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Neologics:

Pundits and Buffs

Where are the aficionados of our developing English lexicon? Which lexicographers differentiate between the good, the bad, and the unacceptable, serving the world of neologisms as traffic cops, judges, scholars, and coaches. Where, oh where, are the resources to help guide neology and ensure its legitimacy?

Welcome the ENS’s compilation of this important guild -- columnists, authors, linguists, bloggers, and others who give word coinage the respect, veneration, and enjoyment it deserves. If the source in the table below is Internet-based, click on the name to go there (otherwise, write or call per info given). They are shown in alphabetical order, rated ny the ENS membership from 5 (best) to 1 (least), from the standpoint of neology. 

Source

Rating

Comment

American Dialectic Society

5

 The de facto authority on English usage west of the big pond, ADS is serious about words new and old. Their Word of the Year determines the neologisms most likely to succeed. Got a question? Explore their website for answers and e-mailable experts.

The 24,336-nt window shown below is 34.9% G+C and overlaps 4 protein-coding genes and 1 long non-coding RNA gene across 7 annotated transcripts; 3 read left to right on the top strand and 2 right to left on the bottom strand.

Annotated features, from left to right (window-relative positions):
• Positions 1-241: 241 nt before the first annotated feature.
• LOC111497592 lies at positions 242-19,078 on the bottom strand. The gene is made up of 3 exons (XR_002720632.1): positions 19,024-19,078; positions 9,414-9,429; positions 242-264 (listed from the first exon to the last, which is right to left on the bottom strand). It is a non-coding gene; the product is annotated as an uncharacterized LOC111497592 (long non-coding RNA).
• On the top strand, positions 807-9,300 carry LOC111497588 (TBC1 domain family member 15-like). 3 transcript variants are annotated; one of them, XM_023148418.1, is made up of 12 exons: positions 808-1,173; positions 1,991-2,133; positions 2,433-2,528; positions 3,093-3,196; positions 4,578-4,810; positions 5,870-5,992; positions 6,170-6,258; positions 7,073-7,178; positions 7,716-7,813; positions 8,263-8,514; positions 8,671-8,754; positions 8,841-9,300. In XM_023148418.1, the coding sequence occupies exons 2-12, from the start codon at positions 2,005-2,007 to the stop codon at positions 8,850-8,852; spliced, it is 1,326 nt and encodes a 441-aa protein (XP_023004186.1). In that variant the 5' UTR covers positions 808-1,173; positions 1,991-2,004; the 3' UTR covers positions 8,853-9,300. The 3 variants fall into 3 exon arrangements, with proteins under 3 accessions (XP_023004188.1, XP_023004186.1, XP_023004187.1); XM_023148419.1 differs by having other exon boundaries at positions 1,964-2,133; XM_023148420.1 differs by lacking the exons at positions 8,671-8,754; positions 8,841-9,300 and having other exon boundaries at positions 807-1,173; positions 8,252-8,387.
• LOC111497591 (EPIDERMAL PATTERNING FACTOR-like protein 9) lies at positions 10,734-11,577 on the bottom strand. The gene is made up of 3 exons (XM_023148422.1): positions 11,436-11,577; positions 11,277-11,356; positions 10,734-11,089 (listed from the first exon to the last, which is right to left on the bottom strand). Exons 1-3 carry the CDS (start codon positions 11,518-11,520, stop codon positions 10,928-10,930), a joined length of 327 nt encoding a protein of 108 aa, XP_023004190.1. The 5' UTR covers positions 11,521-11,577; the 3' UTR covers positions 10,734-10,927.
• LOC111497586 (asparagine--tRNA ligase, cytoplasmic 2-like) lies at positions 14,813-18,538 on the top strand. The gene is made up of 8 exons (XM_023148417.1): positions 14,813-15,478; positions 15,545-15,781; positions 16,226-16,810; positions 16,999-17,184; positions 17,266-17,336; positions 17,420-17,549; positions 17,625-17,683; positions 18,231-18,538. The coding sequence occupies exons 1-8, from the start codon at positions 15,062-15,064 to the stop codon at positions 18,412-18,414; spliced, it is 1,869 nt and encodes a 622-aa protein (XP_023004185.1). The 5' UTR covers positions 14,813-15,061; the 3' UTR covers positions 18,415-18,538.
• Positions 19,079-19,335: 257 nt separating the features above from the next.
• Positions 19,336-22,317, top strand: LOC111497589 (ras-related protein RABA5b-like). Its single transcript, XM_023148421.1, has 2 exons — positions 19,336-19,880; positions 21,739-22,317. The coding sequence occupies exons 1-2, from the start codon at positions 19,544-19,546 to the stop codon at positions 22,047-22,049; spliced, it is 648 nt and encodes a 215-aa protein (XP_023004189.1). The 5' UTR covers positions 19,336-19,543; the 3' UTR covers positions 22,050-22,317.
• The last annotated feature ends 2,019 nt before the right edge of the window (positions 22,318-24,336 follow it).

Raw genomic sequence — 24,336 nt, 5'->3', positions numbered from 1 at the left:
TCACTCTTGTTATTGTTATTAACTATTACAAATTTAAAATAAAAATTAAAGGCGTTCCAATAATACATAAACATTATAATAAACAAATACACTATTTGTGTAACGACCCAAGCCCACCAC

Bill CASSELMAN

2

Casselman is the champion of Canadian English. His website is fun, and has several great word lists. Marked down to a “2” because the site’s ethnocentric and because he wants money.

Bob LEVEY

3+

Levey’s Washington Post column has featured a monthly Neologism Contest for over 20 years, but this ended with his death in 2003. Fortunately, the Post continues to sponsor the archives of these clever submissions.

Evan MORRIS

5

Morris’s The Word Detective is the Internet’s friendliest and arguably best site for everyday English. He invites your questions and contributions.

Michael QUINION

5

His World Wide Words website (“international English from a British viewpoint”) is a neologist’s dream. He’s there to discuss, share, and consider coinages and usages, and much, much more.

David ROWAN

4

London-based author, broadcaster, and columnist, Rowan shares his Glossary for the Nineties chapters that categorize neologisms by topic. Also some Brit-politico columns about language.

Barbara WALLDRAFF

4

A senior editor at Atlantic magazine, Wallraff’s “Word Fugitives” column asks readers to create words needed to fill holes in our English lexicon. Impressive reader creativity but a limited harvest .

Dave WILTON

5

Known for his “wordorigins.org” website and several books about English evolution, linguist Wilton also manages a discussion board open to all reasonably serious students and neologists.